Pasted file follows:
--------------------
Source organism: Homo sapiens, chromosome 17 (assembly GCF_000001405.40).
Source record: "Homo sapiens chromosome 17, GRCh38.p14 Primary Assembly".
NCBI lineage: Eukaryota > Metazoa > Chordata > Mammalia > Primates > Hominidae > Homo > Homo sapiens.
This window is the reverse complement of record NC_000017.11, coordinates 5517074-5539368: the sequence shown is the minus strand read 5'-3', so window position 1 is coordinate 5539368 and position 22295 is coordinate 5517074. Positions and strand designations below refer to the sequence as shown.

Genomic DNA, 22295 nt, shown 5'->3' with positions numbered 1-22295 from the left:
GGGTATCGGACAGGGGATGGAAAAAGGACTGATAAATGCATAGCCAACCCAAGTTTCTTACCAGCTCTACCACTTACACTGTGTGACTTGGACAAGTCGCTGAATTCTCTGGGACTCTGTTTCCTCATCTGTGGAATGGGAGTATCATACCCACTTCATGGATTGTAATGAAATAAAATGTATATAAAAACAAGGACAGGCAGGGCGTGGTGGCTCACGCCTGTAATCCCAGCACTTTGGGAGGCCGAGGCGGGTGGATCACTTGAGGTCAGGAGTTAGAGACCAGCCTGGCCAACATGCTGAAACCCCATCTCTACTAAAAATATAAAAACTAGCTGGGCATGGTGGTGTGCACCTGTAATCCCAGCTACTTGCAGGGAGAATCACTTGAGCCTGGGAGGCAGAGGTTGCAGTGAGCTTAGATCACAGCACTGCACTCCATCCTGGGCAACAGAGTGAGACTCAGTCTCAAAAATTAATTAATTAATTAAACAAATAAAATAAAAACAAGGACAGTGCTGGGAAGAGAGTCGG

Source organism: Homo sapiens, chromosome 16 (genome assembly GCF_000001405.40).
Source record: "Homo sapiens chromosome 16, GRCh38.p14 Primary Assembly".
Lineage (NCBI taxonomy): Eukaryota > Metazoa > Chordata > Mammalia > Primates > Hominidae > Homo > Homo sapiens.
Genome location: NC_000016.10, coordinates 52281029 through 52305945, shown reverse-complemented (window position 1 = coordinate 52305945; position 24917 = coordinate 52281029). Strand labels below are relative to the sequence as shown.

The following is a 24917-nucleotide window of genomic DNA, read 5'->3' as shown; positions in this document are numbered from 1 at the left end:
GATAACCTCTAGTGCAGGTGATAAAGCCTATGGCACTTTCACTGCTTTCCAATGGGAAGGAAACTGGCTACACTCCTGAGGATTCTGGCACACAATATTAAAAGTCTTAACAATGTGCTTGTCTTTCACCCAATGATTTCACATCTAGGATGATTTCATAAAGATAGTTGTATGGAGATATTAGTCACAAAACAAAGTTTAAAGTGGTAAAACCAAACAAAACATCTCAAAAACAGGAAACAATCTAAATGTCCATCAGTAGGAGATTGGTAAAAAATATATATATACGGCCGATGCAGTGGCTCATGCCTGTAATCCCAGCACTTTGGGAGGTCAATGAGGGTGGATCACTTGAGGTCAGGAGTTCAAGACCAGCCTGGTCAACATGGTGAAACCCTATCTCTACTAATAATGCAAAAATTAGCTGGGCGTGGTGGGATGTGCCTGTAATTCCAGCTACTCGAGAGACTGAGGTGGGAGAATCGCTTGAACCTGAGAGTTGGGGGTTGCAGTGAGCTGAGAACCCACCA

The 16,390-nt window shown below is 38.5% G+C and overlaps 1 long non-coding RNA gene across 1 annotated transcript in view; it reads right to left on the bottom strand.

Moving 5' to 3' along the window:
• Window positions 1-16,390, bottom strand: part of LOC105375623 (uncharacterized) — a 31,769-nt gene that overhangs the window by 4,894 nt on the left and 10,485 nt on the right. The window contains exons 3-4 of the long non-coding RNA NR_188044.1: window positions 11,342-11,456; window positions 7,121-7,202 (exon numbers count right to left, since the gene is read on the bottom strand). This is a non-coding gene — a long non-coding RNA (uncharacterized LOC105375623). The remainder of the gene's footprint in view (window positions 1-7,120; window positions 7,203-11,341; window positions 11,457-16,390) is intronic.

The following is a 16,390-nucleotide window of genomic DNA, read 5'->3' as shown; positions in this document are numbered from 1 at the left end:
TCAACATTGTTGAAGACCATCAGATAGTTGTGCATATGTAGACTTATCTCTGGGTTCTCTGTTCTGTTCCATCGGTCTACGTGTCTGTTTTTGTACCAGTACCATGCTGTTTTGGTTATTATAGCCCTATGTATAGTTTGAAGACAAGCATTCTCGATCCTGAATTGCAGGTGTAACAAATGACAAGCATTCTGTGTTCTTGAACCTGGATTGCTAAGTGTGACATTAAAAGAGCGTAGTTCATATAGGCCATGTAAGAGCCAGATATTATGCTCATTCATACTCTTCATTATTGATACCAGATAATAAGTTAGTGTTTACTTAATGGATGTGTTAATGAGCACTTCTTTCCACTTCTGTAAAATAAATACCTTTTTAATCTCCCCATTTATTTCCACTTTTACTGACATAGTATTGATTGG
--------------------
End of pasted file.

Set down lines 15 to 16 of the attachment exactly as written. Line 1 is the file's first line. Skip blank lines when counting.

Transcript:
• Window positions 1-16,390, bottom strand: part of LOC105375623 (uncharacterized) — a 31,769-nt gene that overhangs the window by 4,894 nt on the left and 10,485 nt on the right. The window contains exons 3-4 of the long non-coding RNA NR_188044.1: window positions 11,342-11,456; window positions 7,121-7,202 (exon numbers count right to left, since the gene is read on the bottom strand). This is a non-coding gene — a long non-coding RNA (uncharacterized LOC105375623). The remainder of the gene's footprint in view (window positions 1-7,120; window positions 7,203-11,341; window positions 11,457-16,390) is intronic.

The following is a 16,390-nucleotide window of genomic DNA, read 5'->3' as shown; positions in this document are numbered from 1 at the left end: